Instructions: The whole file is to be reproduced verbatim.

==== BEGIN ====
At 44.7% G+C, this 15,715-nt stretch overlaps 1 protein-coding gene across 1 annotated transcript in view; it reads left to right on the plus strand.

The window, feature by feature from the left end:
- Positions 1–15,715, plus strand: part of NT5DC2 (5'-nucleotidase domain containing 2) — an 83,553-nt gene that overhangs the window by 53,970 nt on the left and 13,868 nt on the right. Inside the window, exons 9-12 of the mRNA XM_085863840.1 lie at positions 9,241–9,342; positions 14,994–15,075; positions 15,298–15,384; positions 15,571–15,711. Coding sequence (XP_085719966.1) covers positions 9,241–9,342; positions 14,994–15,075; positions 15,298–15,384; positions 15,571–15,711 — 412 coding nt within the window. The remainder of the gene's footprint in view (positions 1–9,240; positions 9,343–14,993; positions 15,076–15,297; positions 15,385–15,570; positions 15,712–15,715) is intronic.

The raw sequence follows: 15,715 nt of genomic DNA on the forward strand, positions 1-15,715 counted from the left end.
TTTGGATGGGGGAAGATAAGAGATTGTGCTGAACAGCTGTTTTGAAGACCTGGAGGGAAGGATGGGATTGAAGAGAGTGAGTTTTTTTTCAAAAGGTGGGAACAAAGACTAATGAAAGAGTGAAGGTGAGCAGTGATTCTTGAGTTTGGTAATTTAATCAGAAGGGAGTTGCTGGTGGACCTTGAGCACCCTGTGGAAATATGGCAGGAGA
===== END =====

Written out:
At 44.7% G+C, this 15,715-nt stretch overlaps 1 protein-coding gene across 1 annotated transcript in view; it reads left to right on the plus strand.

The window, feature by feature from the left end:
- Positions 1–15,715, plus strand: part of NT5DC2 (5'-nucleotidase domain containing 2) — an 83,553-nt gene that overhangs the window by 53,970 nt on the left and 13,868 nt on the right. Inside the window, exons 9-12 of the mRNA XM_085863840.1 lie at positions 9,241–9,342; positions 14,994–15,075; positions 15,298–15,384; positions 15,571–15,711. Coding sequence (XP_085719966.1) covers positions 9,241–9,342; positions 14,994–15,075; positions 15,298–15,384; positions 15,571–15,711 — 412 coding nt within the window. The remainder of the gene's footprint in view (positions 1–9,240; positions 9,343–14,993; positions 15,076–15,297; positions 15,385–15,570; positions 15,712–15,715) is intronic.

The raw sequence follows: 15,715 nt of genomic DNA on the forward strand, positions 1-15,715 counted from the left end.
TTTGGATGGGGGAAGATAAGAGATTGTGCTGAACAGCTGTTTTGAAGACCTGGAGGGAAGGATGGGATTGAAGAGAGTGAGTTTTTTTTCAAAAGGTGGGAACAAAGACTAATGAAAGAGTGAAGGTGAGCAGTGATTCTTGAGTTTGGTAATTTAATCAGAAGGGAGTTGCTGGTGGACCTTGAGCACCCTGTGGAAATATGGCAGGAGA